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8 of 9 people found the following review helpful By D. J. Ketchin on 28 Jun. 2011
Format: Mass Market Paperback Verified Purchase
The Pak colonised earth a million years ago then died out leaving only their idiot juveniles behind.
Unable to obtain the biochemical trigger that metamorphosed the juvenile pak into superhuman Protectors the pak evolved into Humanity.
Now the Puppeteer Fleet of Worlds is in the way of a Pak migration fleet fleeing the supernovae of the galactic core.
How will the puppeteers and their human allies deal with this threat to their own migration out of the galaxy?

This latest in the 'secret history of known space' ties together Nivens novels Protector and the Ringworld books and clears up a few inconsistencies.

This is by far the best of this series of collaborative novels, but its pointless to read it if you havent read Protector.
Its a decent read , but falls flat compared to either Protector or Ringworld.

I did enjoy this series - but only because there have been so few new Niven novels in the last 2 decades.
Its a nostalgic trip down memory lane for true niven fans.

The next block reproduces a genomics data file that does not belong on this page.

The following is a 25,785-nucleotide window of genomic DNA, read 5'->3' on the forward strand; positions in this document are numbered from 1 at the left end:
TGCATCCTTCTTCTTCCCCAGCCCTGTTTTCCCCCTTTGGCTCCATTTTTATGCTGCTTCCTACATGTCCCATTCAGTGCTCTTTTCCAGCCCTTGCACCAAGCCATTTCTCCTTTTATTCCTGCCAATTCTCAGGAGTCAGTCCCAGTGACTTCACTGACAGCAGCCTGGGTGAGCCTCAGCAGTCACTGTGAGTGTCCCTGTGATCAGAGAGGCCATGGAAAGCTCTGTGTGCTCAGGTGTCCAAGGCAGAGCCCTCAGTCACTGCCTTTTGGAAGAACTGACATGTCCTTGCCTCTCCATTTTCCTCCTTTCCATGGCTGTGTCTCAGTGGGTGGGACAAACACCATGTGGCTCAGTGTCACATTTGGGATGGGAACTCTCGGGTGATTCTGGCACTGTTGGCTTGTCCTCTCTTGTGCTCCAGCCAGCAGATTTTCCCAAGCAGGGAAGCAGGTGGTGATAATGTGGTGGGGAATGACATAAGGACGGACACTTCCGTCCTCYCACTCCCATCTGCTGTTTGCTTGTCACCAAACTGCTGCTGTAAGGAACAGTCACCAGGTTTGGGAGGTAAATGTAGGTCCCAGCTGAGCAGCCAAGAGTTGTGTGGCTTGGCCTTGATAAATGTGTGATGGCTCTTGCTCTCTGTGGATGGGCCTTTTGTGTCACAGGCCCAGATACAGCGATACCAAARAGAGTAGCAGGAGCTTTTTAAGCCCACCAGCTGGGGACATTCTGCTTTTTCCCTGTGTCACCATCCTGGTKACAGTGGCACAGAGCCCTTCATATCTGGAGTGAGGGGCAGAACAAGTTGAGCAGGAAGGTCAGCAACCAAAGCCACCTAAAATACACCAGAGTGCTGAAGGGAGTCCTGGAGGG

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54 of 63 people found the following review helpful By Ed.F TOP 1000 REVIEWERVINE VOICE on 19 Nov. 2009
Format: Hardcover Verified Purchase
I've been reading Larry Niven since I was eight and for over thirty years I've been enthralled by the worlds of known space. Niven's works always balanced storytelling, characterisation and imaginative flair with a slight vagueness within the detail and logic. It might have been the vagueness which allowed more room for my imagination to paint in the gaps and create the wondrous worlds I'd always viewed in my minds eye when reading about known space.

In this latest series, the "worlds" books, Niven has been attempting to fill in with plot some of the gaps left in his earlier works. It could have been an admirable effort instead it's killing the grace, style and panache of the earlier stories and reducing his most glorious creations, the puppeteers to mere humans in silly costumes.